Reviews for Lunch Walks Among Us
Horn Book Guide Reviews 2004 Spring
Ghoulish Franny, who has a laboratory in her bedroom and keeps spiders for pets, hopes to win friends by concocting a potion that will turn her into a more conventional girl. When a classroom catastrophe occurs, Franny reverts to her old self and saves the school. Comic-book illustrations overwhelm the brief text, whose gross-out humor and gimmicky flip-action section seem to imitate Dav Pilkey's Captain Underpants books. Copyright 2004 Horn Book Guide Reviews.
Kirkus Reviews 2003 August #1
An anything-but-subtle tale about learning to get along with others, infused with bathroom humor and featuring a pint-sized Morticia Addams as main character. Whether it's her mad-scientist glare, her preference for gourmet lunches, or her love of bats, Franny has trouble making friends, until her teacher suggests that she approach it as another science experiment. After taking systematic notes on peer behavior, Franny boils up an effective sweetness-and-light potion in her home lab-but then has to take the antidote when a Giant Monstrous Fiend rises from the garbage can and climbs the school's flagpole with the teacher under one claw. Franny uses cold cuts from her classmates' sandwiches to create a Frankenstein-ish ally, and thus becomes a hero by Being Herself. Large cartoons take up more space than the text, and Benton adds a mix-'n'-match feature that requires cutting several pages into flaps that can be flipped back and forth. This isn't anything like a blatant grab for Captain Underpants fans, oh no. (Fiction. 7-9) Copyright Kirkus 2003 Kirkus/BPI Communications.All rights reserved.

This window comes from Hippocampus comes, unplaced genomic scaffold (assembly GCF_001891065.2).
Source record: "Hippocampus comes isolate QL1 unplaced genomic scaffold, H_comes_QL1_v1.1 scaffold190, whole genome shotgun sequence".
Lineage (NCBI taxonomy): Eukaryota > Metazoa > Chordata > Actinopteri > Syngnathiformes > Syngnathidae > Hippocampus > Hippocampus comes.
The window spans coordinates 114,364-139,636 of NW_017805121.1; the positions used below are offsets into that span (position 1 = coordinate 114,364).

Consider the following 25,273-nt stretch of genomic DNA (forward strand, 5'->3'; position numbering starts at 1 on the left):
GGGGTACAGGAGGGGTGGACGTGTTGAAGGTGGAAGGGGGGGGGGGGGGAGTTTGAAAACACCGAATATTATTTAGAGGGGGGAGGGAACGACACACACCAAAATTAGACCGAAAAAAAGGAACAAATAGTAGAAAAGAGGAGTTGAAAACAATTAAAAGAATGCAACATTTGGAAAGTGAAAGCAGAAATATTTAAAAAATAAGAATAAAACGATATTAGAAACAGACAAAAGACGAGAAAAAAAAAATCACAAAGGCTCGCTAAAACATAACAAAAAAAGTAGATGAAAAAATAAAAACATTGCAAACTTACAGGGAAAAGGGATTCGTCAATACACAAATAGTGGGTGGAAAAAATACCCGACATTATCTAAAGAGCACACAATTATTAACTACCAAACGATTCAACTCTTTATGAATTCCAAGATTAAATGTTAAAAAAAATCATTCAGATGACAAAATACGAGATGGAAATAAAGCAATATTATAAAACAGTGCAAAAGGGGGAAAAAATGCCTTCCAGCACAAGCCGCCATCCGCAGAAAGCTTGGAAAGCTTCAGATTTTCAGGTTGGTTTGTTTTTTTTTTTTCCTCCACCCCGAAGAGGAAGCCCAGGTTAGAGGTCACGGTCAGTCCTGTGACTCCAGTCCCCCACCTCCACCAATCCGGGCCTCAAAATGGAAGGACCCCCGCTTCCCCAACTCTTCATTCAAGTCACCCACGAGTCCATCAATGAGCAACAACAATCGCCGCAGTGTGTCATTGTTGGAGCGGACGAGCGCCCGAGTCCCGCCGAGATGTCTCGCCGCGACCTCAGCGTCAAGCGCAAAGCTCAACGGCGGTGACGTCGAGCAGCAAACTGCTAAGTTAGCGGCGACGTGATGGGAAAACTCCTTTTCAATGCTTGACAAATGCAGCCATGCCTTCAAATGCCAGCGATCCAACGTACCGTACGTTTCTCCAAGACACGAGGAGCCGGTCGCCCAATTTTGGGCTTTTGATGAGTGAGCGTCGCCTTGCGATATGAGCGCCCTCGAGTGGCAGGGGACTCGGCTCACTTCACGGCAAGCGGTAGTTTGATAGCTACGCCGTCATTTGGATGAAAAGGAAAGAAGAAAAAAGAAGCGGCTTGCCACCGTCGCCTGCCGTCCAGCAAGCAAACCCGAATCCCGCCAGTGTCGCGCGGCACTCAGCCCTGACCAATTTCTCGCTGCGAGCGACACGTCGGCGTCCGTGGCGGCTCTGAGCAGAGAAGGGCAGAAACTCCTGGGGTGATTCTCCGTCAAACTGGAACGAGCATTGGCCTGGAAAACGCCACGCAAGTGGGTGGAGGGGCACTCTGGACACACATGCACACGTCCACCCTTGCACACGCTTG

Publishers Weekly Reviews 2003 September #5
The Franny K. Stein, Mad Scientist series gets off to a silly start with this copiously and cartoonishly illustrated novel, which bears at least a passing visual resemblance to Dav Pilkey's Captain Underpants capers. The young heroine is clearly not an average child: she fills her room with bats, snakes and a flying piranha-plus test tubes, beakers and "a whole bunch of crackling electrical gizmos that [she] had made all by herself." Not surprisingly, the other kids at school keep their distance when they see Franny using a snake for a jump rope (never mind that her favorite doll, Chompolina, sports steel teeth that can bite off the heads of other dolls). Franny's sympathetic teacher (whom Benton drolly names "Miss Shelly") suggests Franny conduct an "experiment" to discover how to make friends with her classmates, whereupon the budding mad scientist concocts a potion that transforms her into a sweet-looking girl in a frilly dress and adopts new eating and playing habits to fit in with her peers. But when items the students have thrown into the trash turn out to be the formula for a "Giant Monstrous Fiend," Franny reverts to her mad-scientist ways to create a "Lunch-Meat Creature" that does in the evil monster. Black-and-white drawings (including a section where readers cut pages horizontally to turn them into a create-a-monster game) echo the narrative's hyperbolic humor. Ages 7-10. (Sept.) Copyright 2003 Reed Business Information.